Inspirational Stories to Hopefully Create a Smile


It was approximately 6 hours into the tour. It had been really busy on that particular night. My partner and I had already answered 17 calls for service. There were only two units on the street at that time. Some were out because of mechanical problems, administrative or processing an arrest. Needless to say, we were very busy.

We received a radio communication from dispatch that a woman had called 911 to report a Super Rat attacking her three children. Dispatch stated that the woman caller will be waiting for us at the corner of the location. My partner and I rushed to get there. Something mandatory (unofficially) when anything is endangering or involves children. As we rush to the scene, I realize that I may have to deal with a rat.


Unfortunately, I will not be able to shoot it in any situation I can think of. My partner sees the look on my face knowing I hate rats. He smiles jokingly at me while I am seriously into thought about how I will approach this rat situation.

Three and a half minutes after receiving the call we arrived at the location. A woman is standing on the corner waving frantically to get our attention. I remember thinking "How big is this freakin rat?" As we exit our RMP the woman approaches us with fear on her face. She is telling us that a giant rat is threatening her children in a loud but serious tone. As we approached the building, I started to adjust my gun belt and at that moment my partner poked me in the arm, which did startle me for a second, and said "Mace doesn't work on rats." Of course, that didn't make me feel any better or braver.

I noticed three children standing on the couch as we entered the apt. They were approximately 3,4,5 years of age. I asked them, "Where is it?" They yelled "In the bathroom, " right to my left. I noticed the lighting was not good in the apartment. Which made it difficult to see. The bathroom light was out. I told my partner to turn on the light and claimed seniority. Yes, we did laugh at that.

As my partner stepped into the bathroom to pull the string for the light, I saw the head of that animal peering from the shower curtain in the bathtub. It had a redhead. Yes, that's right, a redheaded rat. I inched up to the tub slowly hitting the curtain with my nightstick in an attempt to make it disappear and looked over the edge of the tub to see that the little redheaded rat also had no tail.

My partner didn't believe it was a rat and decided to pick it up. And when he did... IT WAS A GERBIL. The kids brought a red gerbil home from school and didn't tell mom. And yes, it did escape from the cage.

We laughed to the car. Notified Dispatch that the Super rat took off its cape and turned into a gerbil. The radio crackled with laughter.

Shield # 11956


After a long night of providing service to the community, my partner and I were starving. We decided on some fish and chips. It was a good feeling to be able to relax and get a breath. We had been running around all night. First, it was a lady complaining about her neighbors' kids. She was a real "Karen". Then it was a husband and wife dispute. That freakin Super Rat job was a good healthy laugh. We were hungry.

We decided to eat in the RMP ( Radio Mobile Patrol), which was custom when very few units were on the street. We sat on 138th and Broadway. This way we could see 360 degrees if anyone approached the vehicle. My partner and I dug in. The smell had my stomach growling. I was prepared to enjoy my fried scallop and fries.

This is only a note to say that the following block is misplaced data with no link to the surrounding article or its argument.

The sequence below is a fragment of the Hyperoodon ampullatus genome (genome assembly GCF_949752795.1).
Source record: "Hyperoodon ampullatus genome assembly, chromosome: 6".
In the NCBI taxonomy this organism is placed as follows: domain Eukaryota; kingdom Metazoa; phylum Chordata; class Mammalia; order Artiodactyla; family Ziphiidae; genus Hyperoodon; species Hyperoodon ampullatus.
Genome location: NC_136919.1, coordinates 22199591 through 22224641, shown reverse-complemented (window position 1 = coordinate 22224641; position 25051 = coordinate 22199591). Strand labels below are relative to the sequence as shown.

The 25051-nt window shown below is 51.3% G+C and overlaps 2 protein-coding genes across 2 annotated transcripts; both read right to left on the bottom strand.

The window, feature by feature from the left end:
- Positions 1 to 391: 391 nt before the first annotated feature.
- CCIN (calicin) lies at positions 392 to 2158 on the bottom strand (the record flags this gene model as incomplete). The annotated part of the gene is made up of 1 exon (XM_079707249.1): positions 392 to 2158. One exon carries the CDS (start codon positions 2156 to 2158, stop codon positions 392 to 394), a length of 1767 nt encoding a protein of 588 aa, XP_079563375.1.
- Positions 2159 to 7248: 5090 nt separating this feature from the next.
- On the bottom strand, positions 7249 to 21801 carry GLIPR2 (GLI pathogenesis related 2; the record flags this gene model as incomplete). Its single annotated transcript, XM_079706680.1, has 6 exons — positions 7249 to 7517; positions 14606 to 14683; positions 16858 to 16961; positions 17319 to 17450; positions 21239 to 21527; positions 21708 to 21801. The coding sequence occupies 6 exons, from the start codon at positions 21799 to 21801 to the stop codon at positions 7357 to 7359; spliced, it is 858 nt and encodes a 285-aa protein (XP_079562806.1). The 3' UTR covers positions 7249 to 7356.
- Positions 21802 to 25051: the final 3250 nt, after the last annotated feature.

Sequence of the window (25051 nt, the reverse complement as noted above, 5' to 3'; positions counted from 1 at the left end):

Wouldn't you know, after being several bites into this delicious feast, that distinct sound from the radio, indicating something very serious has just happened, beeped inside the RMP.

"Oboy", which was our sector call, "Oboy" I responded.

Oboy, be advised that "O Adam" is not available. We have a male shot on the roof of a building on the corner of 134 and Amsterdam Ave. Unknown suspects, (I don't remember the address.)

Please advise. Oboy, 10-4 en route. Since O Adam was out of service we had to cover their sector.

My partner and I looked at each other and sighed, part of the job right? The feast we so long fully waited for was not to be. In the garbage bin, it went. Reminded me of 1Adam12. smh lol.

We arrived at the scene in no time. The block went from Amsterdam Ave to Broadway. A single row of apartment buildings, all connecting on the south side. There were people in the front of the building pointing up. As we exited the vehicle, I heard someone say, "the roof". We ran up several flights of stairs, I don't remember how many. When my partner and I reached the roof landing several people were attending to a male, who appeared to have been shot in the stomach. Which way did they go?, I asked. He pointed west towards Broadway. He stated they went across the roofs.

My partner and I looked toward where we were about to go. It's approximately 2245 hrs and dark. The paramedics showed up on the roof. We started to search roof by roof. Guns drawn. Not knowing if we would run into them hiding somewhere on the roofs. Or, if someone else was on the roof committing a crime. We were in a heavy-crime area. Drugs, shootings, robberies, you name it. After several minutes of searching, with negative results, we ended up on the roof of the last building next to Broadway.

As I looked around the roof of the last building, I walked to the south side rear and observed an individual on the roof of the building opposite me on 133rd st. He was facing south towards the front of the building he was on. He was just a silhouette from my vantage point. He was carrying something long and skinny. I told my partner to radio for another sector to go to that roof and detain that individual.

We were not on the same roof. We could not get to the individual from where we were. There was a 50-yard ally between us and him.

I yelled, "HEY YOU, THIS IS THE POLICE, WHAT ARE YOU DOING?". I could see the silhouette freeze. Then, bending straight down at the knees placing whatever he was holding on the floor. "COME HERE", I yelled. Mind you, I could not get to him. He could have run into the building and I would have known nothing. No description or anything concrete.

To my surprise, the guy started walking toward us. He walked to the edge of the roof. I started asking questions about why he is on the roof and what he was doing. I tried to keep him talking till the other units arrived.

While I'm talking to this person I can see the other units approaching the front of the building. Seconds after that, I hear Pop, Pop, Pop, Pop. I get on the radio. Oboy Central, shots fired, shots fired.

The units that entered the building were attacked by a Doberman and a Rockweiler. This was a drug building with most of the apartments abandoned. The dogs were shot. The units continued to the roof. When they arrived on the roof, I directed them to where I saw the person bend down and place a long skinny object on the floor.